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Family Law

The leading authority on all aspects of family law

08 OCT 2009

Family policy becomes major election issue

As the last of the three major political party conferences concludes, it has emerged that family policy will be a major political issue in the forthcoming general election.

The government and opposition have both announced that they will be bringing out green papers on families and relationships by the end of the year.

At the Labour conference last week the Children's Secretary Ed Balls pledged more services to target fathers and whole families, as opposed to mothers and children alone.

"Relationships are now firmly on the agenda. I think our families green paper is an opportunity to challenge ourselves across public services, to think about the strength of families' relationships and how that impacts on the wellbeing of our children," Mr Balls said.

Speaking at the Conservative conference in Manchester yesterday, Maria Miller, the shadow minister for families confirmed the Tories are to go ahead with their plans to recognise marriage in the tax system.

In her speech to the conference Ms Miller said: "It is not because we want to go back to any 1950s ideals of family life. It's because it's empirically proven that marriage provides a stable framework for our lives. With the evidence right in front of us, it's madness not to support marriage. That's why we're committed to introducing the recognition of marriage in the tax and benefit system."

"In turbulent times, it's our family who we turn to. The family, not the state, is our best support system," she added.

At a Conservative fringe event hosted by the NSPCC, the shadow children's secretary, Michael Gove, said children need to be taken out of unstable situations earlier and placed for adoption.

The Liberal Democrat conference backed a series of proposals to make children safer and ease the burden on social workers across the UK. The conference passed a motion calling for the scrapping of the children's database ContactPoint and investing the savings into more front line services.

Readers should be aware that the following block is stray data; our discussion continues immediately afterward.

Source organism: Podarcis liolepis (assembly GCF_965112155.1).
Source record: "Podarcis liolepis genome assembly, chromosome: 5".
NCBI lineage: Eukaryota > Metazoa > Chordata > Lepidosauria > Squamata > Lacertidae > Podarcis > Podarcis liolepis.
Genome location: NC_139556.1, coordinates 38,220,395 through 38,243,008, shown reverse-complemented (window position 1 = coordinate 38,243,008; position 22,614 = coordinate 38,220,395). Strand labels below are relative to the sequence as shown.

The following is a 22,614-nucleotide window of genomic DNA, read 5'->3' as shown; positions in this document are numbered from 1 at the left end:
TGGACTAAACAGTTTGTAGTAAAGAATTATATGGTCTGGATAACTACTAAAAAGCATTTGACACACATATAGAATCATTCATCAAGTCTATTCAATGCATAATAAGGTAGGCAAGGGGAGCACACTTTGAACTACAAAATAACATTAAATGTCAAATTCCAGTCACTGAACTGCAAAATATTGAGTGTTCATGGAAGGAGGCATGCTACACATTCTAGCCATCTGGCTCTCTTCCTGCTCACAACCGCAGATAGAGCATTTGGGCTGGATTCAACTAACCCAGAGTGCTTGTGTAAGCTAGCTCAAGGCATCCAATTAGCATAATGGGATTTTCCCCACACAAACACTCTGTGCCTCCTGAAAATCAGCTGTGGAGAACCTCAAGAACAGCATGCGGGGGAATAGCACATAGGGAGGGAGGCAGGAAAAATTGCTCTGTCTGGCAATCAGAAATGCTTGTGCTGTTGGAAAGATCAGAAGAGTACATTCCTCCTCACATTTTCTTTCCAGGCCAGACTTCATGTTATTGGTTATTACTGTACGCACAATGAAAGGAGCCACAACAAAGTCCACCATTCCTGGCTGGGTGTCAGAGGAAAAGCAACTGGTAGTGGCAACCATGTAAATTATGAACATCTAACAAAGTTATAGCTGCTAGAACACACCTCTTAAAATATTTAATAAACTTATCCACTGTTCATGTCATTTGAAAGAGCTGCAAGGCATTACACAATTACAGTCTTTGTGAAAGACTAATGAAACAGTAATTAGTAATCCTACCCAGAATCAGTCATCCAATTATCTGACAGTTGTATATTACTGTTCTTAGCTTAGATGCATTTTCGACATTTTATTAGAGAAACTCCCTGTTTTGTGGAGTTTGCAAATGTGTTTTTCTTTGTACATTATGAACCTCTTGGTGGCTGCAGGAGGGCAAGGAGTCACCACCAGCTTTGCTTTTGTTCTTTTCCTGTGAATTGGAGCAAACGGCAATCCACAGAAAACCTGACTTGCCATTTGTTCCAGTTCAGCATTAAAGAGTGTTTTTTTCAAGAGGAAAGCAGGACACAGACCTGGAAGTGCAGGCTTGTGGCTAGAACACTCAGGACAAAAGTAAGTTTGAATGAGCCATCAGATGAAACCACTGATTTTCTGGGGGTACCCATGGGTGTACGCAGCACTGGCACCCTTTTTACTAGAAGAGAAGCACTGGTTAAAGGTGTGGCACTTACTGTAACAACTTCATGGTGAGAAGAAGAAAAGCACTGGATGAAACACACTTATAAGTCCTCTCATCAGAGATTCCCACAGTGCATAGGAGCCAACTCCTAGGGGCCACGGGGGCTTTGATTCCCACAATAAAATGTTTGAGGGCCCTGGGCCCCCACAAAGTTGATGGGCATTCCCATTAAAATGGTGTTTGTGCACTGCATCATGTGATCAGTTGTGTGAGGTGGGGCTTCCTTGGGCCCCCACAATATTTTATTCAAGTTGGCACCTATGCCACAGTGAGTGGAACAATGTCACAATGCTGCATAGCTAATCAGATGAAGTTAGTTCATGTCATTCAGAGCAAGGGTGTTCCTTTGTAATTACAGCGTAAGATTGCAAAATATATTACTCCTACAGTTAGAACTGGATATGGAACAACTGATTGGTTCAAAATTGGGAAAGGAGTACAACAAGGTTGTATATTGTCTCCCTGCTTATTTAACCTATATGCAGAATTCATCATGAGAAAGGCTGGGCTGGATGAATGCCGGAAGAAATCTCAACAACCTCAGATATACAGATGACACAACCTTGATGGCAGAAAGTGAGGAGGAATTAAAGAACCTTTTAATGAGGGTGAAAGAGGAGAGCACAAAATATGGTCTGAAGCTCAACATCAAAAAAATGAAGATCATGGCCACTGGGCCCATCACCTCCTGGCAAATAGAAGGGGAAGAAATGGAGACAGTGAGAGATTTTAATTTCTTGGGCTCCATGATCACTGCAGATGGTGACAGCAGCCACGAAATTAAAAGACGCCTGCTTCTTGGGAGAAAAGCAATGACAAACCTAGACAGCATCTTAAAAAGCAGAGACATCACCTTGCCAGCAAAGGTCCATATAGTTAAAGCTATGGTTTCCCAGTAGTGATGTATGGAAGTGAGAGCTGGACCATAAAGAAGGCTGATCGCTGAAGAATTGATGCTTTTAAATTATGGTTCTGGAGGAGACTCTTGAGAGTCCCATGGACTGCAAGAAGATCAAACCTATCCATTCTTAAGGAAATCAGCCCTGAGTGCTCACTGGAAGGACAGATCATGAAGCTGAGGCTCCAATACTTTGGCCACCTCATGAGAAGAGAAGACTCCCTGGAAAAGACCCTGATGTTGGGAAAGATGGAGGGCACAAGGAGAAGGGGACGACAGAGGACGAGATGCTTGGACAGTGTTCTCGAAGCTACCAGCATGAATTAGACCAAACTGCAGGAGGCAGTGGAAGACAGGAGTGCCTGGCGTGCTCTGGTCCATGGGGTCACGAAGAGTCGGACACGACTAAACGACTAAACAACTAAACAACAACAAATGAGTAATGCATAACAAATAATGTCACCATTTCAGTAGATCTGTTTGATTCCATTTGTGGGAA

Perhaps sensing the political agenda, the relationships research organisation One Plus One, today published a major review of the international research literature on the consequences and impact of relationship breakdown.

Professor Sir Michael Rutter, a trustee of One Plus One, emphasises that their report is not intended to be political. In his foreword to the report he said: "Many people hold strong views about marriage and divorce based on religious belief or ideology but One Plus One sought instead to approach the topic of the effects of couple relationship breakdown on the basis of a dispassionate, thoughtful, critical assessment of the evidence".

The report, When Couples Part: Understanding the Consequences for Adults and Children, found that couple relationship breakdown is strongly associated with adult and child disadvantage.

Penny Mansfield, Director of One Plus One said: "When Couples Part shows that although separation and divorce is now commonplace in the UK the negative impacts are as marked as ever and may be getting worse as more adults and children are affected compared with previous generations."

To read an executive summary of the report, click here.

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